So it’s got to be the university, and it’s got to be big. Until the age for entry into professional football is lowered and serious players don’t bother with universities, you’re going to watch the process whereby universities become Penn State or the University of Miami or Florida A&M happen over and over again.

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3 Responses to “Why do people insist on locating professional football at universities?”

  1. Joshua Miller Says:

    I’m sad that I can’t see where you go wrong in this post: college football is unnecessary, absurd, and destructive, but it’s also inevitable. (See also: capitalism.)

    Apropos: Tyler Cowen and Kevin Grier imagine the end of football. http://www.grantland.com/story/_/id/7559458/cte-concussion-crisis-economic-look-end-football

  2. Jim Says:

    Surely the question is the other way round: Why do universities insist on hosting professional football? It isn’t that backers want to run professional teams and coerce universities into hosting them. It’s that the university already has a team (and a league with other universities, so there’s someone to play) that the backer can come in a take over.

    Partly it’s historical accident. Universities were hosting professional sports long before there were formal profitable sports leagues (except for baseball). Hobey Baker was a professional at Princeton long before there were hockey or football leagues. He wasn’t formally paid, but he wouldn’t have had his post -Princeton position (or fiancée) without his sports celebrity.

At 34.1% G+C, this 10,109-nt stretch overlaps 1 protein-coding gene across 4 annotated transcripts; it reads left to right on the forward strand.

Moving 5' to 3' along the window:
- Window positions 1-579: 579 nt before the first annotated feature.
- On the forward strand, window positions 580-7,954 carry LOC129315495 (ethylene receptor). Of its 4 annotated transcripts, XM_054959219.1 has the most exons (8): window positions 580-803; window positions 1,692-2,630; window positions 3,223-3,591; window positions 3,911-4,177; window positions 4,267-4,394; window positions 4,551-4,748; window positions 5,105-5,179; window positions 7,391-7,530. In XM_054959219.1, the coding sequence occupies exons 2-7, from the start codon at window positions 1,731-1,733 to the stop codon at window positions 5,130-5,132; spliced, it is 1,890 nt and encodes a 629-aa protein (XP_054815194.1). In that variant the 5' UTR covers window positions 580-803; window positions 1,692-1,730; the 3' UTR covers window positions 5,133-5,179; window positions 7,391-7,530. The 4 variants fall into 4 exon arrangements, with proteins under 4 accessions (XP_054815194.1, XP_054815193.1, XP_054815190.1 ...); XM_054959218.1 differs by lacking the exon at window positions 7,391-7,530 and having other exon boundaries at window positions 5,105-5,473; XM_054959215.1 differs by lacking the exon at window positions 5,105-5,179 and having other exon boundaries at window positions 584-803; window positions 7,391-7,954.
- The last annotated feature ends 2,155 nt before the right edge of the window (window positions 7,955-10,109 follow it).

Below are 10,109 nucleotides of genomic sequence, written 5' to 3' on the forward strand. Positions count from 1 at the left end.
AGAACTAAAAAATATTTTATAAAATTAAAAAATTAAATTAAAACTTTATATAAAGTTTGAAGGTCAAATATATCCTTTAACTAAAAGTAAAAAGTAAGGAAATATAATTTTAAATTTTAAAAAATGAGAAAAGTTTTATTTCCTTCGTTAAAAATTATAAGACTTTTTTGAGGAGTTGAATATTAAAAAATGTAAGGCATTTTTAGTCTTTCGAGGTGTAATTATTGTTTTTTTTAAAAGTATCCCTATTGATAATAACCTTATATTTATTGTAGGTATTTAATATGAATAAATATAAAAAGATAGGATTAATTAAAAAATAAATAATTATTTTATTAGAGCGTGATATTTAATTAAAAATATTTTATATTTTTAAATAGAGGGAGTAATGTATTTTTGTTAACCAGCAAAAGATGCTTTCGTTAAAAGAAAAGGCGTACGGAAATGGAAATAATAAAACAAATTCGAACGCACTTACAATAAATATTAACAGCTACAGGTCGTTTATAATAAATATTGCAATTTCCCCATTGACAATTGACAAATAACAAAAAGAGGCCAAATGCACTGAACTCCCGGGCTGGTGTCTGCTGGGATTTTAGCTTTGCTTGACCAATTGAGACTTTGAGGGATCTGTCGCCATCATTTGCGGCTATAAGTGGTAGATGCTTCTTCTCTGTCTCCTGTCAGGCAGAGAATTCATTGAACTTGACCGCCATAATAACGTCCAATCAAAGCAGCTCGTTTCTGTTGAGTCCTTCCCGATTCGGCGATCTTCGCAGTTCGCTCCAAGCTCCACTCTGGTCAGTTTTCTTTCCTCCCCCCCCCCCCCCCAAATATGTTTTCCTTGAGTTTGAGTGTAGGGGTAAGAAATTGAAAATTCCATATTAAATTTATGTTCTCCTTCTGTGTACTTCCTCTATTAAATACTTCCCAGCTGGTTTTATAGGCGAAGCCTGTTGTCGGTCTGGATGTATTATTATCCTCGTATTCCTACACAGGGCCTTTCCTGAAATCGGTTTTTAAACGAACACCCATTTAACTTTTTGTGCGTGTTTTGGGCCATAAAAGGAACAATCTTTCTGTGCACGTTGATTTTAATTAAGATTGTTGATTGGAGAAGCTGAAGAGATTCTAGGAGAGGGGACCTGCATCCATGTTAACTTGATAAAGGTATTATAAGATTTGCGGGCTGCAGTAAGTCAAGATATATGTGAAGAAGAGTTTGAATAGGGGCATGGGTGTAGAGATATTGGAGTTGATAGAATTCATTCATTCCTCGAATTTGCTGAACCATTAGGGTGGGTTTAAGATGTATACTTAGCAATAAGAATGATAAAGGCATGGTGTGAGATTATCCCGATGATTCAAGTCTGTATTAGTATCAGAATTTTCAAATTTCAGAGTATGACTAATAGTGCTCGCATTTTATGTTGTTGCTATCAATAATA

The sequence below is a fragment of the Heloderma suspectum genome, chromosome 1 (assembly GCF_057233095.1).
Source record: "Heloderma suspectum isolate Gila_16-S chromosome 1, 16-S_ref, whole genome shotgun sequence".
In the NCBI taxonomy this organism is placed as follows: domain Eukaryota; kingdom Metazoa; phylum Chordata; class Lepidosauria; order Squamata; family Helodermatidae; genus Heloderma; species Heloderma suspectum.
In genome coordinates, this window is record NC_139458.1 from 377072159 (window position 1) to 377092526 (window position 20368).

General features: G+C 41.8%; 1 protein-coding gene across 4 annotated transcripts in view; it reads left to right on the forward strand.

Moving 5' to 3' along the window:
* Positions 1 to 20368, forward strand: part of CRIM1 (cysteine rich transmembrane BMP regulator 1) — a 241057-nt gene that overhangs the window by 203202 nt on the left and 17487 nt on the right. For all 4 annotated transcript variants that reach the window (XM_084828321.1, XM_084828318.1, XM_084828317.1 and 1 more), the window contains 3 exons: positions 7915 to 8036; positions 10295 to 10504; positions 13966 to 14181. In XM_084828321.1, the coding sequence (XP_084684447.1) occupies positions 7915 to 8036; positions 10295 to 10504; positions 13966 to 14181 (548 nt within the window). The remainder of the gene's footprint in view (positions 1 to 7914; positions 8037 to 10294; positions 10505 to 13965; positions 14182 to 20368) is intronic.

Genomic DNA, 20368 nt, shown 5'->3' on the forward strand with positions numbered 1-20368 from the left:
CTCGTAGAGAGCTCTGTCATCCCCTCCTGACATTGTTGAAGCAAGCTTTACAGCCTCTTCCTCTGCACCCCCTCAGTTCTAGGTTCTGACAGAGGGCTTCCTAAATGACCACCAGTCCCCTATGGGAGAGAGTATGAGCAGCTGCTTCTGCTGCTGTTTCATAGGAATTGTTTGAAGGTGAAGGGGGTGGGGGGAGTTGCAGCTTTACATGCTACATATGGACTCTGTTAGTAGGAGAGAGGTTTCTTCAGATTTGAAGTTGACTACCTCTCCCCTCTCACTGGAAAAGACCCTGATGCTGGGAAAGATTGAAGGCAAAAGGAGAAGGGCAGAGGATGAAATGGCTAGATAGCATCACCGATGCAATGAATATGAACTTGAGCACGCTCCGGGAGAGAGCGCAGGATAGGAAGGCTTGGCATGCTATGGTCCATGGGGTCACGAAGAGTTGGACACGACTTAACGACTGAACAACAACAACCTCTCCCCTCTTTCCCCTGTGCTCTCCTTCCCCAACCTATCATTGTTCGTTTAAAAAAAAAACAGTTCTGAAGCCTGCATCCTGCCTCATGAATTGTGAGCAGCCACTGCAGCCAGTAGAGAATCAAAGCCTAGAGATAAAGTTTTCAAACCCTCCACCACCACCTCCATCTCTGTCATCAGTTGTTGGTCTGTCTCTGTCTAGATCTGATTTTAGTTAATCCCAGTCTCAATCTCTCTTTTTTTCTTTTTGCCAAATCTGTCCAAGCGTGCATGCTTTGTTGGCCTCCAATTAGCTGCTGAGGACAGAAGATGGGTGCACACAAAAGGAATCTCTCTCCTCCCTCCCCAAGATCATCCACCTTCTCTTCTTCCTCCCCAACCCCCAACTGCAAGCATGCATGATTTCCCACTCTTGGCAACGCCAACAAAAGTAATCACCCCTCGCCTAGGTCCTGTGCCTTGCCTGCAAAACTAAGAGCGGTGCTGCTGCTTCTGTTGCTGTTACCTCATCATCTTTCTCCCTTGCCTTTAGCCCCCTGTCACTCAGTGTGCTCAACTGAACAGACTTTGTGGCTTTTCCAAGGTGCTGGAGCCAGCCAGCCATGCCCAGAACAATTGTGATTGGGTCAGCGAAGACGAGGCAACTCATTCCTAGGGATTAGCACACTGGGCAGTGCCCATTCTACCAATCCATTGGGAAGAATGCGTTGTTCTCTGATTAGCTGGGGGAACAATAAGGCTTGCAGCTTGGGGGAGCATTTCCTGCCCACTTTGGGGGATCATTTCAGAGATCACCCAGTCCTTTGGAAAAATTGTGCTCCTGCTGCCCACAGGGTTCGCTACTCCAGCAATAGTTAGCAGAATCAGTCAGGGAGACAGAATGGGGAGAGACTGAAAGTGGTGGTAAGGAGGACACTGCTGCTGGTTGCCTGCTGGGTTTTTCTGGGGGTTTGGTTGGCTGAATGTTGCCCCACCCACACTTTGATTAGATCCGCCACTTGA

But it’s not just that. Once the NFL came into existence, universities could have dropped big-money football. Why didn’t they?

  3. TAFKAU Says:

    I spent several years on the faculty of an SEC “football factory”, so let me take a stab at it. I grew up near Los Angeles, so this stuff was fairly new to me. Sure, we had UCLA and USC, and the latter in particular has done its share of rule breaking, but the only people who were especially invested in the rivalry were alumni. Maybe that’s different now, since L.A. no longer has pro football, but I doubt it.

    In the south, on the other hand, everyone chooses up sides, and it doesn’t matter whether or not you attended the school in question. The loyalties run deep and college football often replaces the weather as the conversation opener in Mobile and Little Rock. Southerners tend to be cynics, so they aren’t too troubled by all the cheating that comes along with SEC football, any more than they expect their politicians to be honest.

    But there’s another thing, too. These teams do help to build civic pride. You can look down your nose at Alabama or Louisiana (or Nebraska, for that matter), but their football team can still kick your team’s butt any day of the week (well, Saturday anyway). It’s just not the same with pro football, although there are thousands of Saints, Falcons, and Titans fans. The New Orleans Saints belong to some rich guy; LSU belongs to the people of Louisiana.

    So when someone, particularly from the Northeast or West Coast, attacks college football, a lot of these folks take it personally. This is their state and their team, and an attack on LSU is an attack on Louisiana. It’s almost like family, which (along with alcohol consumption) probably explains the bizarre reactions of some folks in Central Pennsylvania to the horrors of Happy Valley.

    I’m not suggesting this is a good thing; obviously, it’s not. I’m just saying that this is what you’re up against if you want to end big time college football as we know it.